Support grows for Libya's new unity government

2016-04-01 22:27


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Tripoli - Libya's UN-backed unity government won the support on Friday of guards who secure the country's key oil terminals, the latest pledge of loyalty for a cabinet facing strong opposition from rival political forces.

Libya's warring sides are under intense international pressure to cede power to prime minister-designate Fayez al-Sarraj, whose arrival in the capital on Wednesday angered a rival Tripoli-based government.

Sarraj, a businessman from Tripoli who was a member of a committee that paved the way to national dialogue, appeared Friday in public for the first time since his arrival, joining weekly prayers at a mosque in the city centre.

There are signs that allegiances are starting to shift in his favour, as a unit of guards in charge of securing installations in Libya's so-called "oil crescent" in the east of the country pledged its loyalty.

"All the oil terminals under our jurisdiction have been placed under the authority of the unity government," a guards official told AFP.

He said that revenues from oil exported from those terminals, including the main one at Ras Lanuf, would be allowed only if they are "for the benefit" of the Government of National Accord (GNA).

Libya has been awash with weapons since the 2011 uprising that ousted and killed longtime dictator Muammar Gaddafi, with a slew of militias battling for control of its cities and oil wealth.

It has had two rival governments since mid-2014, when the Libya Dawn militia alliance overran Tripoli, forcing the internationally recognised government to flee to the east.

Oil is Libya's main natural resource, with reserves estimated at 48 billion barrels, the largest in Africa. It had a pre-revolt output capacity of about 1.6 million barrels per day, but unrest has forced a major slump in production.

Control of the oil industry is essential for the new government, which not only needs to unite the divided country but also shore up its economy.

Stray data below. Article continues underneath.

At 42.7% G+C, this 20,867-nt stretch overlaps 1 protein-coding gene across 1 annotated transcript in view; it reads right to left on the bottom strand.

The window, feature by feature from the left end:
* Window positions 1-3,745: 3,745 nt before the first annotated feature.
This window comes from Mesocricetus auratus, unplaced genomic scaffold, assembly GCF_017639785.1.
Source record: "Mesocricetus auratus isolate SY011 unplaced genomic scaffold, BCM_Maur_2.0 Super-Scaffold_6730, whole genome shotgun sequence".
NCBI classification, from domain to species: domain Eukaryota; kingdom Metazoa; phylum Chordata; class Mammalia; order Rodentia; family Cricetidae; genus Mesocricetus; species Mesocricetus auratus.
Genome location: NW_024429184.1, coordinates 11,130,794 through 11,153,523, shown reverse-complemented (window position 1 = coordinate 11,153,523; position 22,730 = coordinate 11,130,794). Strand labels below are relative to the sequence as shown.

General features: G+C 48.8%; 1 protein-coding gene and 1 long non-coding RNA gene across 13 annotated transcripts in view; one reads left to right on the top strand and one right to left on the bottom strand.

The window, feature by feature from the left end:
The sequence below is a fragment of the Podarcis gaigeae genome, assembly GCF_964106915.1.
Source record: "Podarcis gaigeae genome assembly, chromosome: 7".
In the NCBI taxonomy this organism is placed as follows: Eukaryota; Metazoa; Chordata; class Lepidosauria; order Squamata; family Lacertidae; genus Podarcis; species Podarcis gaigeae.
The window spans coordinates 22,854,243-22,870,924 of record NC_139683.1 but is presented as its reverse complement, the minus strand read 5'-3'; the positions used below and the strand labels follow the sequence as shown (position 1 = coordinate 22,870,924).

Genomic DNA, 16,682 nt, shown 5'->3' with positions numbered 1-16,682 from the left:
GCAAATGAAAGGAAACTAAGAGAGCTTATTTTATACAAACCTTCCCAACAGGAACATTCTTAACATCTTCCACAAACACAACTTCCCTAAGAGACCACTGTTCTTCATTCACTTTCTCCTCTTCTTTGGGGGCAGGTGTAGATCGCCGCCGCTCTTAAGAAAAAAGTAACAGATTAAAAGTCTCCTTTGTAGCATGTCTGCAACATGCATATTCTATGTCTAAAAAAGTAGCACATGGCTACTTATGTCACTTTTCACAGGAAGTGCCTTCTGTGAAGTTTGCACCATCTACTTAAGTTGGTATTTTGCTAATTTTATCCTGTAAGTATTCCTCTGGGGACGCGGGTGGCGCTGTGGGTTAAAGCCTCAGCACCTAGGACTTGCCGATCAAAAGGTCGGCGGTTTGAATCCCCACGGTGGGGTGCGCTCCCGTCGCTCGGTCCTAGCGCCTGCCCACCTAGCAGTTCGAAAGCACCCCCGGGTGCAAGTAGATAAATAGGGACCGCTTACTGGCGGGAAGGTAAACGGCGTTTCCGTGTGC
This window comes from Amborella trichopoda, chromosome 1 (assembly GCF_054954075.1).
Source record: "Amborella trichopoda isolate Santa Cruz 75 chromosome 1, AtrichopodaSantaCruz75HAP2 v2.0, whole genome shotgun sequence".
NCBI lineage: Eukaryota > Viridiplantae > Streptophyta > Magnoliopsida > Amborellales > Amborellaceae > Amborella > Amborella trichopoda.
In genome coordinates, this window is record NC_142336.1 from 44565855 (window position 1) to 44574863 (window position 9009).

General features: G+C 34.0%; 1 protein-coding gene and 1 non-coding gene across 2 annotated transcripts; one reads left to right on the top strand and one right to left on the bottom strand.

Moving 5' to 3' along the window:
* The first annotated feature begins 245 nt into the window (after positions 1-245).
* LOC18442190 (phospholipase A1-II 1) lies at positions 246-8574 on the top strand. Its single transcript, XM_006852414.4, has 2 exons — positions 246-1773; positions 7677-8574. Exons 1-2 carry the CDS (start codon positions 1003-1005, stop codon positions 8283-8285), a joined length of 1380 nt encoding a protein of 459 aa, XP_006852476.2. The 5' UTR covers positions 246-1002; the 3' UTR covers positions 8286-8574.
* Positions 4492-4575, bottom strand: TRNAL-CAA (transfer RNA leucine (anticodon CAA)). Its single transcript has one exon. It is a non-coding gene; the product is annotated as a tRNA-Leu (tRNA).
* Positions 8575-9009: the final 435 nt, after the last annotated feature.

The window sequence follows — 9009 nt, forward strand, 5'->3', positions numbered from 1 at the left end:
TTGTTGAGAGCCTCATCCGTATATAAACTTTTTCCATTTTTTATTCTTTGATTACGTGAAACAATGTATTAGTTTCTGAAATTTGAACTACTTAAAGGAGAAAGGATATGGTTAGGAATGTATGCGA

On Thursday, 10 western cities also rallied around Sarraj's government and urged Libyans to back it, in a major blow to the unrecognised Tripoli authorities who are refusing to cede power.

The announcement came in a statement on the official Facebook page of the Sabratha municipality near the border with Tunisia.

"The situation of the country is sad. Life is very expensive, there is no cash, and so we saw that it's time to support this government in order to start solving all of these issues," said Sabratha mayor Hussein al-Dawadi.

'Act of courage'

The Tripoli administration demanded that Sarraj leave or surrender following his arrival by sea on Wednesday, after airspace was closed to prevent him flying into the capital.

Sarraj and a number of his ministers joined the weekly Muslim prayer under heavy security, and worshippers gathered around him to snap pictures which they posted on Twitter.

On Thursday he met the head of Libya's Tripoli-based central bank and discussed measures to safeguard banks and tackle the country's "cash flow problem", Sarraj's office said.

Perhaps crucially, the unity government also now has the support of the main armed group in the city, Nawasi, signalling a split within the security forces once loyal to the Tripoli authorities.

"This is the bandwagon effect that many were hoping for," said Mattia Toaldo, a policy fellow at the European Council on Foreign Relations.

The unity leaders and their backers "have managed to convince a great part of what used to be Libya Dawn to join the GNA", he said.

A European diplomatic source said that Sarraj decided himself to travel by boat to Libya this week after growing frustrated with the lack of progress on peace efforts.

"It's either a headlong rush or an act of courage that changes everything," the source told AFP.

'Chaos aids terrorism'

World powers are increasingly alarmed about the rise of the Islamic State jihadist group in Libya, located just 300km away from Europe.

ISIS has established a stronghold in Gaddafi's coastal hometown of Sirte and launched a wave of attacks, both against rival Libyan forces and across the border in Tunisia.

The country has also long been a stepping stone for migrants seeking to cross the Mediterranean, and in recent years traffickers have exploited the country's instability.

French Foreign Minister Jean-Marc Ayrault on Friday urged the international community to prepare to help the unity government if asked, providing military support if necessary.

"The chaos which reigns there today aids the rapid development of terrorism. It is a direct threat to the region and to Europe," he said in comments to a French newspaper.

The European Union agreed on Thursday to impose sanctions on three Libyans for obstructing the formation of Sarraj's government.

Read more on:    libya

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